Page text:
Periodontal Disease Gum Disease

Gum Disease Can Lead to Many Issues

Lots of research studies have been done on gum disease and its effects on your overall health. There is a link between gum disease and other serious health conditions. Researchers link gum disease may worsen other health conditions you have because it is a bacterial infection that will spread without treatment.

If you have gum disease, especially if it is untreated, you are at a greater risk for developing coronary artery disease. Bacteria from your gums release toxins. Those toxins can travel in your bloodstream. The toxins can cause inflammation in your arteries, and can create a blockage there. This blockage increases the chance you might suffer a stroke or a heart attack.

Periodontal disease can also make diabetes worse. Researchers think this is because diabetes already causes problems with your immune system. When your body tries to fight the gum disease, it messes up your blood sugar levels, and makes diabetes more difficult to manage. Also, because your body does not fight infection as well when you have diabetes, the chronic condition can make gum disease worse more quickly than if you don’t have diabetes.

If you are pregnant, it is very important that you get treatment for periodontal disease. Hormones in a pregnant woman’s body increase the likelihood your gums will become inflamed, which makes it more likely you will get gum disease. Pregnant women with gum disease are more likely to deliver premature babies, or babies that are underweight. If your baby is underweight or premature, their immune systems may not work as well, and they may be prone to catching other diseases, such as colds, flu, and respiratory diseases.

Gum Disease Impacts Other Ailments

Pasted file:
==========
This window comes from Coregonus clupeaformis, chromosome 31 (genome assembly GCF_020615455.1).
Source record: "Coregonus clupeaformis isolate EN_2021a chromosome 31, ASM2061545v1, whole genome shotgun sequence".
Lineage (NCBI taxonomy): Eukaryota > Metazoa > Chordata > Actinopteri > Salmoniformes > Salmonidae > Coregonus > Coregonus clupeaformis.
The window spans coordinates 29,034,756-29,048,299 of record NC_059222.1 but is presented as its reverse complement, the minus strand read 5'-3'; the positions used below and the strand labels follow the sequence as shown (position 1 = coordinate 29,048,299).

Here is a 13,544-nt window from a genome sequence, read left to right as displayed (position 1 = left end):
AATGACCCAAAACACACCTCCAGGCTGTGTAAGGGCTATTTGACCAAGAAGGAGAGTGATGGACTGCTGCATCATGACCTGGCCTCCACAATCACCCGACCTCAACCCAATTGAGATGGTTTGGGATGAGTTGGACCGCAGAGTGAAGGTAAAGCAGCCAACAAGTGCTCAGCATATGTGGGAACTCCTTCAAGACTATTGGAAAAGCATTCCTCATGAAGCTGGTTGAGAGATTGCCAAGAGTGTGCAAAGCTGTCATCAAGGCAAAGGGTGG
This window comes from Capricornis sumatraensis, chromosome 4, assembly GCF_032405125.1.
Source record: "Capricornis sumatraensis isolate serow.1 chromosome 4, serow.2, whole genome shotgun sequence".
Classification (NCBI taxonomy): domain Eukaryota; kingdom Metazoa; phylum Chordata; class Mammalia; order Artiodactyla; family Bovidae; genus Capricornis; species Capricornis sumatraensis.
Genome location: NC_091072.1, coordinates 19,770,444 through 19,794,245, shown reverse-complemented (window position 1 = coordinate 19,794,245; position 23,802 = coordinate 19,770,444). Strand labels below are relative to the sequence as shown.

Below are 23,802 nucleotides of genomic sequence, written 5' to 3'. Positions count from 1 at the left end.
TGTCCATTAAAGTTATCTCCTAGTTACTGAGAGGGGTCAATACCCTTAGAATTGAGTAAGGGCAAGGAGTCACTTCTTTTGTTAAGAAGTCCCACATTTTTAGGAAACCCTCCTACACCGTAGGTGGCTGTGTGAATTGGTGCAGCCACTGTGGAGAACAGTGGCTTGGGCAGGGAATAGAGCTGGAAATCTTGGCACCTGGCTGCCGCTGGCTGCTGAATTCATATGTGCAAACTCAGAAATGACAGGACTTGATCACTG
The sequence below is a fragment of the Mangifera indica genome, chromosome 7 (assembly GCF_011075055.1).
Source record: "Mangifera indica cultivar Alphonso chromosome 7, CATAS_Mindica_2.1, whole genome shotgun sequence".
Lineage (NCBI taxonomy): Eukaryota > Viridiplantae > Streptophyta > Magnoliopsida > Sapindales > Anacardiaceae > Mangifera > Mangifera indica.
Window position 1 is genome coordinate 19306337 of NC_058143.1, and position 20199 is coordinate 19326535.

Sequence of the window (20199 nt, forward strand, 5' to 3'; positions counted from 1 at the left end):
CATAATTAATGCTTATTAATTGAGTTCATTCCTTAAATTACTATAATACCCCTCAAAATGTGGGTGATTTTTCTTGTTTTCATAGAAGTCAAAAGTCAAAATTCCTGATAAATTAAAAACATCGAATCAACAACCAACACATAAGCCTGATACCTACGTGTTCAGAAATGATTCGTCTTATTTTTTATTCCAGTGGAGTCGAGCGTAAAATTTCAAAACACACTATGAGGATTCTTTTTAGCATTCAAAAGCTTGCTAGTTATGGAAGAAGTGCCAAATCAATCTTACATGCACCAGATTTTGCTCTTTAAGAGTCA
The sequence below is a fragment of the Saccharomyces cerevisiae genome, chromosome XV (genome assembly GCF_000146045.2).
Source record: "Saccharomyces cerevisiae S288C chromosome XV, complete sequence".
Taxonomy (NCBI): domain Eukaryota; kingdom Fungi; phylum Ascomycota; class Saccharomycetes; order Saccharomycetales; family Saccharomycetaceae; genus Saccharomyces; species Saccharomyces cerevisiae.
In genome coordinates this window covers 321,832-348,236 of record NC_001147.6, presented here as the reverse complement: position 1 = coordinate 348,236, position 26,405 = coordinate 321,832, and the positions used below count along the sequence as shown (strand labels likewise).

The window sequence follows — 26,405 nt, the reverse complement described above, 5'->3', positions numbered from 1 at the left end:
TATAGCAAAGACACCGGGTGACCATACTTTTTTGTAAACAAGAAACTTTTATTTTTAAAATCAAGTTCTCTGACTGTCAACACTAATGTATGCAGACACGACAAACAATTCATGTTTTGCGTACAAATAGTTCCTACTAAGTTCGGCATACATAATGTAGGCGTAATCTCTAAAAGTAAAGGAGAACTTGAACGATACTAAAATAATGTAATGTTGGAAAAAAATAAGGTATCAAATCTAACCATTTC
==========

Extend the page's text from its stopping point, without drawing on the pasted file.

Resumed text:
Bacteria from gum disease can also make asthma worse. Researchers think that is because people with allergies and asthma have immune systems that are always on the defense, which weakens the immune system overall. Inflammation from gum disease can cause asthma attacks. Periodontal disease is also seen more often in patients with Alzheimer’s disease, and may help the disease spread more quickly.

One large red flag that researchers have noticed with regard to periodontal disease is that if you have periodontal disease, it makes oral cancer more difficult to see and also to treat. At the early stages of oral cancer, it is difficult to see, especially since the patient can’t see inside their own mouth, and the cancer is painless. If oral cancer is caught early, it is easily treated, and the patient usually makes a full recovery.

If you are worried about gum disease, there are things you can do right now to help your teeth and gums stay free of bacteria. You can brush and floss twice a day, every day. This is the best way to prevent periodontal disease–by regularly brushing and flossing. You can also help keep your mouth healthy by eating a healthy diet. Too much sugar in your mouth is the same as ringing the dinner bell for bacteria. You also need to go and see a dentist or periodontist every six months to have your teeth cleaned and checked. If you follow these guidelines, you’ll be able to have a healthy mouth that is free of gum disease.